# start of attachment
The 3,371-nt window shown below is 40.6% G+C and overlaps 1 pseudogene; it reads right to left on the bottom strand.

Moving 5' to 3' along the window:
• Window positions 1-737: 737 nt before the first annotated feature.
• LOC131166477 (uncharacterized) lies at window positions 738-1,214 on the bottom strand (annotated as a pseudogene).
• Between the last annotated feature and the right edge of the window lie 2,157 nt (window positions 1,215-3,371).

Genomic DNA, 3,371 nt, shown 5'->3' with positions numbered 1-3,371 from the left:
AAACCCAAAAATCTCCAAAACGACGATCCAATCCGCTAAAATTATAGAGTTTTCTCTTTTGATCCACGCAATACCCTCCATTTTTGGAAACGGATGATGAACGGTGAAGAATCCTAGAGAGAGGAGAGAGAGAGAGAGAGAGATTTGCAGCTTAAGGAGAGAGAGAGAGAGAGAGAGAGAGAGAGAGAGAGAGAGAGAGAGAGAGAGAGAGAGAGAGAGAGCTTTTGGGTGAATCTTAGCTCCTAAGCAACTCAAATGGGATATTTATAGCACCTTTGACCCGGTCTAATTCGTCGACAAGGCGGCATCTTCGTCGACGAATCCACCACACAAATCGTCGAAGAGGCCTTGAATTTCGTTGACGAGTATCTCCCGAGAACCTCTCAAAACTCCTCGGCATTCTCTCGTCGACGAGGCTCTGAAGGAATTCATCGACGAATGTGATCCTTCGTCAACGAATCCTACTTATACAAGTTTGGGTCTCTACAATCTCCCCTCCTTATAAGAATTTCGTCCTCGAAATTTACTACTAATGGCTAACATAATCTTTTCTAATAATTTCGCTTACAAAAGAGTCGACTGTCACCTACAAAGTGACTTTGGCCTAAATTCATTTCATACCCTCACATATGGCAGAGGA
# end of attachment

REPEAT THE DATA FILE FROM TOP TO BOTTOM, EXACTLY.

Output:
The 3,371-nt window shown below is 40.6% G+C and overlaps 1 pseudogene; it reads right to left on the bottom strand.

Moving 5' to 3' along the window:
• Window positions 1-737: 737 nt before the first annotated feature.
• LOC131166477 (uncharacterized) lies at window positions 738-1,214 on the bottom strand (annotated as a pseudogene).
• Between the last annotated feature and the right edge of the window lie 2,157 nt (window positions 1,215-3,371).

Genomic DNA, 3,371 nt, shown 5'->3' with positions numbered 1-3,371 from the left:
AAACCCAAAAATCTCCAAAACGACGATCCAATCCGCTAAAATTATAGAGTTTTCTCTTTTGATCCACGCAATACCCTCCATTTTTGGAAACGGATGATGAACGGTGAAGAATCCTAGAGAGAGGAGAGAGAGAGAGAGAGAGATTTGCAGCTTAAGGAGAGAGAGAGAGAGAGAGAGAGAGAGAGAGAGAGAGAGAGAGAGAGAGAGAGAGAGAGAGAGAGCTTTTGGGTGAATCTTAGCTCCTAAGCAACTCAAATGGGATATTTATAGCACCTTTGACCCGGTCTAATTCGTCGACAAGGCGGCATCTTCGTCGACGAATCCACCACACAAATCGTCGAAGAGGCCTTGAATTTCGTTGACGAGTATCTCCCGAGAACCTCTCAAAACTCCTCGGCATTCTCTCGTCGACGAGGCTCTGAAGGAATTCATCGACGAATGTGATCCTTCGTCAACGAATCCTACTTATACAAGTTTGGGTCTCTACAATCTCCCCTCCTTATAAGAATTTCGTCCTCGAAATTTACTACTAATGGCTAACATAATCTTTTCTAATAATTTCGCTTACAAAAGAGTCGACTGTCACCTACAAAGTGACTTTGGCCTAAATTCATTTCATACCCTCACATATGGCAGAGGA